(redirected from electuaries)
Also found in: Medical.


n. pl. e·lec·tu·ar·ies
A drug mixed with sugar and water or honey into a pasty mass suitable for oral administration.

[Middle English electuarie, from Late Latin ēlēctuārium, probably alteration of Greek ekleikton, from ekleikhein, to lick up : ek-, out; see eghs in Indo-European roots + leikhein, to lick; see leigh- in Indo-European roots.]


n, pl -aries
(Medicine) archaic a paste taken orally, containing a drug mixed with syrup or honey
[C14: from Late Latin ēlēctuārium, probably from Greek ēkleikton electuary, from ekleikhein to lick out, from leikhein to lick]


(ɪˈlɛk tʃuˌɛr i)

n., pl. -ar•ies.
confection (def. 6).
[1350–1400; Middle English < Late Latin elect(u)ārium a medicinal lozenge, alter. of Greek ekleiktón lozenge, neuter v. adj. of ekleíchein to lick up]


a preparation consisting of pulverized medication mixed with honey.
See also: Drugs
References in periodicals archive ?
Naunehal Herbal Gripe Water, Suduri, Miswak Hamdard Peelu Toothpaste, Safi, Sualin, Carmina, Masturin, Sharbat Faulad, Tunsukh, Joshina, variety of syrups, electuaries, stimulating medicines and tonic are very popular at home as well as abroad.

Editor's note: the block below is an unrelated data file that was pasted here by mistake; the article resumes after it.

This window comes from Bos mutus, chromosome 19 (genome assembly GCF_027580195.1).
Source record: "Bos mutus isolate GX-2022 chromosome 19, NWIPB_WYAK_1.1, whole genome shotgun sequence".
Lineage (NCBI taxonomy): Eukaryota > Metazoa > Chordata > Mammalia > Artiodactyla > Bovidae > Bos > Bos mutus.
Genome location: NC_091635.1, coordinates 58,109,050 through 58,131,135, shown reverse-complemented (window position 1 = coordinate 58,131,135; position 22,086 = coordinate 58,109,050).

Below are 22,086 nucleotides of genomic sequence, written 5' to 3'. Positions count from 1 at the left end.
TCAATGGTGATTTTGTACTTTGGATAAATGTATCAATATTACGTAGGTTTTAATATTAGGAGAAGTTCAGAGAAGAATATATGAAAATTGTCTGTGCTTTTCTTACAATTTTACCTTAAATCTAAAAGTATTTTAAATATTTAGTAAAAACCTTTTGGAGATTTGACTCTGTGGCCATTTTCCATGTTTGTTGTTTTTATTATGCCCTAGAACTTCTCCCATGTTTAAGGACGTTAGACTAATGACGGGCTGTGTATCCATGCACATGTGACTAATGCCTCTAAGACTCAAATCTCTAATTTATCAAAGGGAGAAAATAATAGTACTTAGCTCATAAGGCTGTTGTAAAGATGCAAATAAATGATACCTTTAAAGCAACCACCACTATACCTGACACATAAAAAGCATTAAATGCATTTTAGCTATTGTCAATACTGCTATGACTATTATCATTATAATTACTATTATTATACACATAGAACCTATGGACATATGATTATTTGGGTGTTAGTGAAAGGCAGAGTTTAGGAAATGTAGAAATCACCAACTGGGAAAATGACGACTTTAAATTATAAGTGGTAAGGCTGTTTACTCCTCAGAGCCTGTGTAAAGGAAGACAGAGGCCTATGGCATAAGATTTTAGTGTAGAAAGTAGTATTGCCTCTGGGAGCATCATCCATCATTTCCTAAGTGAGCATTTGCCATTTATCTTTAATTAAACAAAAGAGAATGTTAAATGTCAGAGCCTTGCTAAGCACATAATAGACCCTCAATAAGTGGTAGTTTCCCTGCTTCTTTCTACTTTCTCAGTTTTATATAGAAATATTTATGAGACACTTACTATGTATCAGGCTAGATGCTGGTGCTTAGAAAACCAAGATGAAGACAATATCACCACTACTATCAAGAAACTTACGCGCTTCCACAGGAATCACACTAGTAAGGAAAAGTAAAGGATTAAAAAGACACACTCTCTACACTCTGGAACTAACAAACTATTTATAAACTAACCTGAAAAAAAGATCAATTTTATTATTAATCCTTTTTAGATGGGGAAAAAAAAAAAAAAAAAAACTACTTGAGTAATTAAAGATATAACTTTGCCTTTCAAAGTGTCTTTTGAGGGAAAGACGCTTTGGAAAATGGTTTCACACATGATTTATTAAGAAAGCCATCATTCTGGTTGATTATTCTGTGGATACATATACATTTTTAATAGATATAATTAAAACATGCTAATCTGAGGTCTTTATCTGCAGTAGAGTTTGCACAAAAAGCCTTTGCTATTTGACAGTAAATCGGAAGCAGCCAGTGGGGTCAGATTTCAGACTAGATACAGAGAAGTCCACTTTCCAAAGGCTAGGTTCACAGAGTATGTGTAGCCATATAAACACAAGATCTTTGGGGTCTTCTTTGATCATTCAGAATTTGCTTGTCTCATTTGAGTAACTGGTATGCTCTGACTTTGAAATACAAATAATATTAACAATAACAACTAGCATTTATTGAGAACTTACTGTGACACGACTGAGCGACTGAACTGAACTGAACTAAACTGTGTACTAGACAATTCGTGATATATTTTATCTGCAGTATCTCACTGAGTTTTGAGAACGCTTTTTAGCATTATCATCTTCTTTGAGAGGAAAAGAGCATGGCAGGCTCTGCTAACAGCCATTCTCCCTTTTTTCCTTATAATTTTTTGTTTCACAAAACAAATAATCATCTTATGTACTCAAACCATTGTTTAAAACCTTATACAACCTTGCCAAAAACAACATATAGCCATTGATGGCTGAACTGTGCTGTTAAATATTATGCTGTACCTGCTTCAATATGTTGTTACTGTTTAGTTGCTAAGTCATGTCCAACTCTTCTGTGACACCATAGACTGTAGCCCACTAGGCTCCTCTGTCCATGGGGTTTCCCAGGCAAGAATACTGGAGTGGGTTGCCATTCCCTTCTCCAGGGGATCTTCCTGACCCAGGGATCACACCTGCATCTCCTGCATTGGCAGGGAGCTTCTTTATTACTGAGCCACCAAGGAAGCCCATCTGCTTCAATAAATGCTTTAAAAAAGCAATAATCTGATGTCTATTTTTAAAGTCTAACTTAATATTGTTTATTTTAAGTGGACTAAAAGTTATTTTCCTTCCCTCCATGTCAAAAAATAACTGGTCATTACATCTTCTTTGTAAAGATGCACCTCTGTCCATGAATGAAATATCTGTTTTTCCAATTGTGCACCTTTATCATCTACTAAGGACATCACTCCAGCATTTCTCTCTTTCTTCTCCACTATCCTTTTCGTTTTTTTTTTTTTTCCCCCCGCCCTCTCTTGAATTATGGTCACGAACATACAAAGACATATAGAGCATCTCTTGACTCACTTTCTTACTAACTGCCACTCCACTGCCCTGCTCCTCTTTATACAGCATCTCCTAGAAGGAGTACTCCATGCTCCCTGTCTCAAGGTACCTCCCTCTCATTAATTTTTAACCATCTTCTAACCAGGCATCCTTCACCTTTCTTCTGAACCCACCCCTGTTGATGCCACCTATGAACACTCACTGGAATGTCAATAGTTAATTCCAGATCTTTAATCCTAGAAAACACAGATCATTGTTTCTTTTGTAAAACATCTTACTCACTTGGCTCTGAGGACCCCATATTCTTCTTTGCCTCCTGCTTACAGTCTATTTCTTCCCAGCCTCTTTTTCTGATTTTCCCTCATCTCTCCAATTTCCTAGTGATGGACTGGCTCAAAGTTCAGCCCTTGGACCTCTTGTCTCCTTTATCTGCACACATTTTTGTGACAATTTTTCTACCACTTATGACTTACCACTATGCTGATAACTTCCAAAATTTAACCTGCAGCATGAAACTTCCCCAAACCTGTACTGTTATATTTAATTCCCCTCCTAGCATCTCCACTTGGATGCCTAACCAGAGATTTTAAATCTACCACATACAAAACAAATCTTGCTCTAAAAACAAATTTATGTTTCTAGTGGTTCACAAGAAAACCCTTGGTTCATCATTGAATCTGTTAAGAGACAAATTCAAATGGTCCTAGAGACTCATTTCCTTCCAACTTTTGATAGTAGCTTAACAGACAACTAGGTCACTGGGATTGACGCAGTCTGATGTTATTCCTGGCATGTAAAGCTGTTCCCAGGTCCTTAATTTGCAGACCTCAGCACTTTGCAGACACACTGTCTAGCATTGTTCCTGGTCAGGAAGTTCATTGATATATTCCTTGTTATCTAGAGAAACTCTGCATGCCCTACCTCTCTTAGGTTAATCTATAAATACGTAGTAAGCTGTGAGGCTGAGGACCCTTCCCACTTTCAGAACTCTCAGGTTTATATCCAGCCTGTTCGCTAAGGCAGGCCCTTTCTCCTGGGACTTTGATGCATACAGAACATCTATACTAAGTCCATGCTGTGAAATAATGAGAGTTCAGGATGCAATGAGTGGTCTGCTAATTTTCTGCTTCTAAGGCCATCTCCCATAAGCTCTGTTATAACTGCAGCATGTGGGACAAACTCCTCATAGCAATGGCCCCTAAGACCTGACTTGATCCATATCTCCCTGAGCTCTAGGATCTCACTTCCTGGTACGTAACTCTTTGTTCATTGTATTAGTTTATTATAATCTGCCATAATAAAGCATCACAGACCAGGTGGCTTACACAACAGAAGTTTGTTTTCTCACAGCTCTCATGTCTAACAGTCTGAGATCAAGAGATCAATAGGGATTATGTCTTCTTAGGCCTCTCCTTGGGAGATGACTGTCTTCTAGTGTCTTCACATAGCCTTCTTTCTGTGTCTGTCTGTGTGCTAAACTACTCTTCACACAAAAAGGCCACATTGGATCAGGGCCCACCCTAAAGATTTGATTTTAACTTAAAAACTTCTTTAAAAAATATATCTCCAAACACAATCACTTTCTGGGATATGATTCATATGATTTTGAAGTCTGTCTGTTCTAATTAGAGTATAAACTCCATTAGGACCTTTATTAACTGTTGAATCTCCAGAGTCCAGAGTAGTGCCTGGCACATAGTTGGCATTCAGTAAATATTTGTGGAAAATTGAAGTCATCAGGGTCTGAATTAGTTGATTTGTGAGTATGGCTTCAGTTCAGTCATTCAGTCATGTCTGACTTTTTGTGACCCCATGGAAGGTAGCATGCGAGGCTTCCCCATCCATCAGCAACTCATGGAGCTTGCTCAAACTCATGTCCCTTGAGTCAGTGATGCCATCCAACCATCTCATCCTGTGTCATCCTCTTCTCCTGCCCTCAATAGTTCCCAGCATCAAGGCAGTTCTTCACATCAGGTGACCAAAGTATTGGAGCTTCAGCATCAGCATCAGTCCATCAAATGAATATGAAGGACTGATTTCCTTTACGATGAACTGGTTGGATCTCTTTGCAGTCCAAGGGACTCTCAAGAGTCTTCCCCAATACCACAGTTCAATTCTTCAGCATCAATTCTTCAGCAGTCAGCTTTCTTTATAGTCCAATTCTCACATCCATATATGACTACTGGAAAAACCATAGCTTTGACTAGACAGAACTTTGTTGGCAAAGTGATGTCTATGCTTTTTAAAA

The company was created in 1668 by German apothecary Friedrich Jacob Merck, who bought Angel Pharmacy, or Engel Apotheke, to hawk his herbs, lozenges and electuaries.
compounding of medicines, making of waters, syrrups, oyles, electuaries, conserves, salts, pils, purges, and trochischs.
They contained such objects and substances as consecrated hosts, cosmetics (quicksilver, rouge, white lead), electuaries, herbs and spices, jewelry, locks of hair, medicinal oils and unguents, perfumes and fragrant resins (ambergris, balsam, civet, mastic, musk, myrrh), poison, stones, tar (pitch), victuals, and water; in figurative terms, they could also house anguish, evils, and memories.
From electuaries to enteric coating: a brief history of dosage forms.